Robin's Adventures

River Cruise: Rhine and Moselle Rivers
Adventures with Medieval Castles and Charming Old Towns


Bernkastle-Kues consists of two towns, one on each side of the Moselle River, that merged in 1905 to become a single town. The town sprawls across the foothills which are covered with vineyards.

Above the town sits the ruins of Landshut Castle. The castle was used as a summer residence of the Archbishops of Trier until it was destroyed by fire in 1692.

Along the shore we saw a mated pair of Mute Swans (Cygnus olor) that were tending to their nest. These swans usually lay between four and ten eggs and then about 36 days later the eggs will hatch.

Old Town Bernkastel

Medieval Market Square was definitely a highlight of old town Bernkastel. The half-timbered 17th century buildings were impressive, and we especially liked the narrow little Spitzhauschen, or "Pointed House." The Pointed House was built in 1416 and today it is a wine bar owned by a family that has vineyards in the area.

We also saw St. Michael's Church with its 184 foot tall bell tower which was formerly a defense tower in the old city walls. In addition, bears are the official animal of Bernkastel and we saw them on the city coat of arms and also in a fountain in the center of a square.

Toast and Taste

Since we were traveling through some premier wine country, it seemed only appropriate that we visit a winery and taste some wines. We visited the Dr. Pauly Bergweiler Winery to sample some Rieslings.

Afterwards, we went to taste something that was much better. Eli, it seems, has a weakness for hazelnut ice cream and he managed to taste it in many of the small towns we visited across Germany. Notice the very contented look on his face in the photo!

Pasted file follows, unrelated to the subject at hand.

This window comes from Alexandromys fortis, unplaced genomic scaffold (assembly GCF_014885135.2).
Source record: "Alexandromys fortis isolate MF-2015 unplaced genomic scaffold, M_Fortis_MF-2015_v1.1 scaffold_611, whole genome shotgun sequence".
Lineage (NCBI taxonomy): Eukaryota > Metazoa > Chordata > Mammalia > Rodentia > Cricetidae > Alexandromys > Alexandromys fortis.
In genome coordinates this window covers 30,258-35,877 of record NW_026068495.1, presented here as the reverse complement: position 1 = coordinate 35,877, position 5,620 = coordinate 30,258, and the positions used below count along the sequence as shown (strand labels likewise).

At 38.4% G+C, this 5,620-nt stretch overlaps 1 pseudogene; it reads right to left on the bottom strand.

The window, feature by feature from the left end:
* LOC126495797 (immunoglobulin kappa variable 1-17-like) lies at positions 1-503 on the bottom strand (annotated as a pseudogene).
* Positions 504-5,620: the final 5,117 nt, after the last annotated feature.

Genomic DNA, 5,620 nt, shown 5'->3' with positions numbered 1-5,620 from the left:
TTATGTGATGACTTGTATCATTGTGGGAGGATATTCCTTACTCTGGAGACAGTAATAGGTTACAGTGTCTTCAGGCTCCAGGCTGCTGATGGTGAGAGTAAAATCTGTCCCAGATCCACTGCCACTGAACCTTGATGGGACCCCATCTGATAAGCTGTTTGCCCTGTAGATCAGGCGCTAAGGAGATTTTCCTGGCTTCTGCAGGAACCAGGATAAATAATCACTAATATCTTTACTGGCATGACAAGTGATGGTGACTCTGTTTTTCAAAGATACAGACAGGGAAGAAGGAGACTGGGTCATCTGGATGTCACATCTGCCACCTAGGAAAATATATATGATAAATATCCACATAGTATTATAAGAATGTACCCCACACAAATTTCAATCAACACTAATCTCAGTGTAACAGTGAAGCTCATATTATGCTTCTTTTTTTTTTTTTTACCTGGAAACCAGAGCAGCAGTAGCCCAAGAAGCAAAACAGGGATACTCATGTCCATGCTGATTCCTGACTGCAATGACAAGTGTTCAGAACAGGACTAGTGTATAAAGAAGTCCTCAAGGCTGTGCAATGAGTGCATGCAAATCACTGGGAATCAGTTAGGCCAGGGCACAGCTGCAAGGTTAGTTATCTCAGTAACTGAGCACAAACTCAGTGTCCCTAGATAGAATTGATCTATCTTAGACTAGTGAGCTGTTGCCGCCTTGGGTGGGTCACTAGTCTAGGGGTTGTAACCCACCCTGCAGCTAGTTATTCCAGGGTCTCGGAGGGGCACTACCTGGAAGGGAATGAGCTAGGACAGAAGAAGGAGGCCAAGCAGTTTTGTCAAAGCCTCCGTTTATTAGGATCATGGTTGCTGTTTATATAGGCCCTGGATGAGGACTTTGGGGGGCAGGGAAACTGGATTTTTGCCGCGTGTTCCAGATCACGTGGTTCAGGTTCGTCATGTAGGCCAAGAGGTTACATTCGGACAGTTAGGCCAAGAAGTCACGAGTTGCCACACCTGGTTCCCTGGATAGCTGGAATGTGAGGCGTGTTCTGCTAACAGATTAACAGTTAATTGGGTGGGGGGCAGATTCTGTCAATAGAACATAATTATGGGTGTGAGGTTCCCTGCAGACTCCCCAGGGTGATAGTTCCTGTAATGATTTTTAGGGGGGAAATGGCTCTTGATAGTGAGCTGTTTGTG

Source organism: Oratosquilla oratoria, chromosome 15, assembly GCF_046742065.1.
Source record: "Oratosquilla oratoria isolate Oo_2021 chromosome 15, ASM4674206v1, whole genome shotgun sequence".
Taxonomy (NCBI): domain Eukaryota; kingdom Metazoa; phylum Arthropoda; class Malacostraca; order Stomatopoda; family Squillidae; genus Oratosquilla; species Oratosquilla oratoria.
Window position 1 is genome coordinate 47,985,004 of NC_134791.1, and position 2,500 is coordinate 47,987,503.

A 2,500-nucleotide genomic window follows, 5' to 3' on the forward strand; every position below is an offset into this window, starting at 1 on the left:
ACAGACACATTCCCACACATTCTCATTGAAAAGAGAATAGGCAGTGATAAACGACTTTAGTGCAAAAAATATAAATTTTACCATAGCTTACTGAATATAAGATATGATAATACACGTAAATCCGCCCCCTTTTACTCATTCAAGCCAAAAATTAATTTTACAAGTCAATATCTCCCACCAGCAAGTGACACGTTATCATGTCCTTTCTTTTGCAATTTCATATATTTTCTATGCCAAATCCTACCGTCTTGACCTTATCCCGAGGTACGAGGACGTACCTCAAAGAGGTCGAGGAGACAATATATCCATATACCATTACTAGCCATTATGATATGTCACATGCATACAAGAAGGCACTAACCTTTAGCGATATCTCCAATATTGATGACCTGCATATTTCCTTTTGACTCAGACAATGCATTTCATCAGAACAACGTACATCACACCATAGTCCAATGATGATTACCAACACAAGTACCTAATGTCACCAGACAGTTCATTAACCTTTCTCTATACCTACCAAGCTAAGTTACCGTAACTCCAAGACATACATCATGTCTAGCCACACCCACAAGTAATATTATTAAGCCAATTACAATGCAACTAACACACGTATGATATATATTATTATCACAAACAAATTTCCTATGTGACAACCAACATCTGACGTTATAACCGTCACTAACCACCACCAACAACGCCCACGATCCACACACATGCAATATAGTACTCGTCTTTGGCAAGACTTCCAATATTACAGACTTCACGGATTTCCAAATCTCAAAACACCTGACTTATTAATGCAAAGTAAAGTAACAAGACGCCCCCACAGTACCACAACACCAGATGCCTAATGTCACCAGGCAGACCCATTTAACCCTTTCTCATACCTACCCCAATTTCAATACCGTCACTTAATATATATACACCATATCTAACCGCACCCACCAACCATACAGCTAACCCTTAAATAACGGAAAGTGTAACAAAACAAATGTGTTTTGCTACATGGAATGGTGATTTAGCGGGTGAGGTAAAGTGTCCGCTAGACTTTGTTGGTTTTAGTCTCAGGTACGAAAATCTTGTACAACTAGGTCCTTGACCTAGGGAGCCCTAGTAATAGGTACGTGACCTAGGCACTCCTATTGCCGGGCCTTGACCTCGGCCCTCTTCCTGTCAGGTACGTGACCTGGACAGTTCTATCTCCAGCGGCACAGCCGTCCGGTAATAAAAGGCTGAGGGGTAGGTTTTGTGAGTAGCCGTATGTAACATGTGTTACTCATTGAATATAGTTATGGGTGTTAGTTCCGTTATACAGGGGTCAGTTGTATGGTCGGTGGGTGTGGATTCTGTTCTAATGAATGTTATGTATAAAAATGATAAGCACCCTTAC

Steve also discovered something good. Ruth introduced him to iced coffee, with ice cream and whipped cream, and he took an immediate liking to this new delicacy.

Rhine River Gorge

The Rhine River Gorge is a 40 mile section of the Rhine River that has a high concentration of castles. We sat up on the sundeck, camera in hand, waiting to be amazed... we were not disappointed.

The Rhine River was an important trade route and the castles, most of which were built in the 13th century, provided homes for wealthy families that collected tolls along the river. Many of the castles were destroyed or fell into disrepair as a result of the Thirty Years War that raged through central Europe from 1618 to 1648.

Some castles were later purchased and renovated, while others remain as ruins on the hilltops overlooking the river. Shown here are: Stolzenfels Castle, Marksburg Castle, Maus Castle, Rheinfels Castle, Katz Castle, and Schoenburg Castle.

Enemy Brothers

There are two castles, Sterrenberg Castle and Liebenstein Castle, that sit high atop the same hill. The castles were owned by brothers and between the castles is a high wall designed to keep the brothers apart.